Google is the largest shopping center the world has ever seen.
March 28, 2006 12:27 PM PST
Google's market lead widens
Google's domestic market share rose to 42.3 percent in February, up from 36.3 percent a year earlier, ComScore said.
Yahoo's search market share in the United States fell to 27.6 percent from 31.1 percent a year ago, while Microsoft's MSN fell to 13.5 percent from 16.3 percent and Time Warner's America Online fell to 8 percent from 8.9 percent.
IAC Search & Media's Ask.com, which unveiled a new brand and interface last month, rose to 6 percent from 5.3 percent.
Analysts predicted continued gains for Google and Ask.
"We see little to stop Google from reaching 70 percent market share eventually; the question, really, comes down to, 'How long could it take?" RBC Capital Markets analyst Jordan Rohan wrote in a research note Tuesday.
By 2008 the power of a Google Listing for your business rose to 65% of the entire Internet Universe:
Google's market share tops 65 percent
Google may not have monopoly power, but it certainly has monopoly mind share. As The New York Times reports, Google's search market share has jumped from 58 percent in March 2006 to 65.1 percent today. Yahoo? Less than one-third of Google's share. Microsoft? Less than one-ninth.
Monopoly? Not in the ordinary sense of the word. Google may well be aiming for a data monopoly to keep us close forever and ever, but for now it just has a brand monopoly that keeps users on its site, feeding it ever-increasing mountains of data.
We are feeding the beast, in other words. Whether it turns out to be a benevolent or malignant beast, however, is out of our hands. An interesting quagmire..
By July of 2009 that figure shrank from nearly 80% of ALL searches down to 78%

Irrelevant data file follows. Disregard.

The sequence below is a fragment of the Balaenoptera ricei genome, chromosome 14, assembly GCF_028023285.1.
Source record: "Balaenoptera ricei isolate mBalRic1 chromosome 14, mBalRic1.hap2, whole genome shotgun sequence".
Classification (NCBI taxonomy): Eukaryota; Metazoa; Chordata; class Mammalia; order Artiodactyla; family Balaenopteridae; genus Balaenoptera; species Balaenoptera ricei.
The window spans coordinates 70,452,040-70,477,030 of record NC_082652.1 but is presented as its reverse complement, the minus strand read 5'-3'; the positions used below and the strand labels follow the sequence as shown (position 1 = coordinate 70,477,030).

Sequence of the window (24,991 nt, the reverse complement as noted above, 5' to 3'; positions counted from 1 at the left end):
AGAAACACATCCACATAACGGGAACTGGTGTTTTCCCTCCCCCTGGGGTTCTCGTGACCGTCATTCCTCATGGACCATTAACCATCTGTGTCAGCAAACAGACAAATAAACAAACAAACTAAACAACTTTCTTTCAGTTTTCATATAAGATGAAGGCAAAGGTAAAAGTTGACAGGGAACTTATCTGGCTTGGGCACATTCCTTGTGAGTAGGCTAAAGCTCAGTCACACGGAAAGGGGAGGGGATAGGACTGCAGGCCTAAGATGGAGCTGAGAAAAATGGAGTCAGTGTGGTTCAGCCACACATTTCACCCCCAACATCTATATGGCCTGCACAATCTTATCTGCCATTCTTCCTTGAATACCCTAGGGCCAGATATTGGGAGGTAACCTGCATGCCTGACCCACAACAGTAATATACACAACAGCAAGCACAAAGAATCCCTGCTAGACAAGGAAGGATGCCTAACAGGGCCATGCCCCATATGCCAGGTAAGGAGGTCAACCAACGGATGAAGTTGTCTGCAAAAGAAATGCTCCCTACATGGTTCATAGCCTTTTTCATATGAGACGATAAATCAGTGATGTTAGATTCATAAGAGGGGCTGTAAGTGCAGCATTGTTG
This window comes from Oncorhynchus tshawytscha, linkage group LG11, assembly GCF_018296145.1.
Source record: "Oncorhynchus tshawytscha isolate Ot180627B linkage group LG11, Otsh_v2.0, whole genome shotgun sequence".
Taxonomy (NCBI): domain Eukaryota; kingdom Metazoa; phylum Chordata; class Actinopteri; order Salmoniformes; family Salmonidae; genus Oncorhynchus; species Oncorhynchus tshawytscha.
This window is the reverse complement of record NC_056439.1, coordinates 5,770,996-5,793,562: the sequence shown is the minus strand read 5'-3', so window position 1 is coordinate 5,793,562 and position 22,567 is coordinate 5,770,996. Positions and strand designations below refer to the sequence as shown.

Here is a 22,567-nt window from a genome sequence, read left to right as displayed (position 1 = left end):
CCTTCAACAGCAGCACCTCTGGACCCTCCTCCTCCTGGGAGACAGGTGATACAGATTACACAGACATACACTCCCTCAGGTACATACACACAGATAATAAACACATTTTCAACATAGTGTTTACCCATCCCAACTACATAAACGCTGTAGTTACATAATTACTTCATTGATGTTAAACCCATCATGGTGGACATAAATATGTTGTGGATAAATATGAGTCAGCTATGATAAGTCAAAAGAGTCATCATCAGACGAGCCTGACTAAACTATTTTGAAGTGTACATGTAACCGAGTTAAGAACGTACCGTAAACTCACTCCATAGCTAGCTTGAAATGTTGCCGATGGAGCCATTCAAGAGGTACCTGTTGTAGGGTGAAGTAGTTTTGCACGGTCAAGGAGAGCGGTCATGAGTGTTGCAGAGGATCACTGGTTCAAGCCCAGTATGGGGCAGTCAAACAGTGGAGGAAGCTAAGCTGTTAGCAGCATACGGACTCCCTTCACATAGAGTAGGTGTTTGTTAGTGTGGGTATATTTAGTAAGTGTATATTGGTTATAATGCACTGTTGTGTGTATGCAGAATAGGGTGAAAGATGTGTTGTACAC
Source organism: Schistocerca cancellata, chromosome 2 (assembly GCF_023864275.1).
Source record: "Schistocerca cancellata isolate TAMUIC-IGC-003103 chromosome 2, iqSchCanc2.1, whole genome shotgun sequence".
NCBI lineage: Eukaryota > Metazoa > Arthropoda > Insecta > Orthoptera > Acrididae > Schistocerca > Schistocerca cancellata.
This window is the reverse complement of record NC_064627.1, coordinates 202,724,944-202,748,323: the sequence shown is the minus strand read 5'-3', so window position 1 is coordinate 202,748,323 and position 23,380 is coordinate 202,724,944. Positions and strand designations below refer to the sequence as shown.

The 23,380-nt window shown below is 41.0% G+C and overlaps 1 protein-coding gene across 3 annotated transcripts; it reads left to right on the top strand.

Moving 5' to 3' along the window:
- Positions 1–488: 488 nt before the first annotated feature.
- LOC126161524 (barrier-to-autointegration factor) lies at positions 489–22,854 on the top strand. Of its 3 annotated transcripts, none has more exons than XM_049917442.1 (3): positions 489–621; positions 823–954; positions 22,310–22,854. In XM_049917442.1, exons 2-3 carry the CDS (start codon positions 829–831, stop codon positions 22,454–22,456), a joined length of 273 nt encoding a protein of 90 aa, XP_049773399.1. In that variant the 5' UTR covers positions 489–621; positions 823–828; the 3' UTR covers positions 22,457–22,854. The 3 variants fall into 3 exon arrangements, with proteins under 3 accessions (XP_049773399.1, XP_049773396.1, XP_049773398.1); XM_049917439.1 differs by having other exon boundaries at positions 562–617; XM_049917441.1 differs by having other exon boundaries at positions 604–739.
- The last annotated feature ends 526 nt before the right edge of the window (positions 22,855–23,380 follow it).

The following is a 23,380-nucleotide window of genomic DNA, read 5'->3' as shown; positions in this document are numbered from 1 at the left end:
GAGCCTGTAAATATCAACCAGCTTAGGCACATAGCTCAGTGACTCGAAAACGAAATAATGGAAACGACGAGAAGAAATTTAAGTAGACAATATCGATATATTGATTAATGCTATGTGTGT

Microsoft had 8.23 percent market share in June " the first month its Bing online search engine was available, according to StatCounter Global Stats, a Web site traffic analysis firm. That put Bing not far behind Yahoo's 11.04 percent market share but far behind Google's 78.48 percent.
Microsoft, which is trying to grow its online services business against Google, had a 7.21 percent share of the search market in April with its MSN Search and Live Search properties, according to StatCounter. Google's market share in April was 79.07 percent " meaning its share dropped slightly between April and June.
"At first sight, a 1 percent increase in market share does not appear to be a huge return on the investment Microsoft has made in Bing, but the underlying trend appears positive," said Aodhan Cullen, StatCounter's CEO, in a statement. "Steady if not spectacular might be the best way to describe performance to date."
Microsoft, for example, has been running a series of television advertisements that show zombielike people spouting nonsensical facts and data as a result of search overload " an effort to portray Bing as providing Web surfers with more of the information they are looking for.
Initially the market share of all Microsoft's search properties (Bing, Live Search and MSN Search combined) increased to 9.21 percent right after Bing debuted June 1, dropped back the next two weeks, then grew to 8.45 percent during the period of June 22 to 28, leading to the overall 8.23 percent market share for the month, according to Dublin, Ireland-based StatCounter.
June 5, 2009
Bing Steals Market Share from Google in First Week
Early stats from Statcounter show Bing taking off in a big way in the United States. As of yesterday, Bing was at 16.28% marketshare while Yahoo! hung out at 10.22% marketshare.
Meanwhile, Google's market share has dropped about 6 points from 78.07% to 71.99%.
Of course, Bing has only been live since Monday. It could just be curiosity. But if people are truly liking Bing, these numbers will be corroborated by comScore and Nielsen data. If that's the case, Bing may be a decision Microsoft got really, really right.
Moral of this story?
If your company can be found in the top ten Google results, not for your company name, but for the keywords people type in to find what they want... you are in business.
If not... your competitors can and will take your lunch money.
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Call David Bruce at 240 397-9804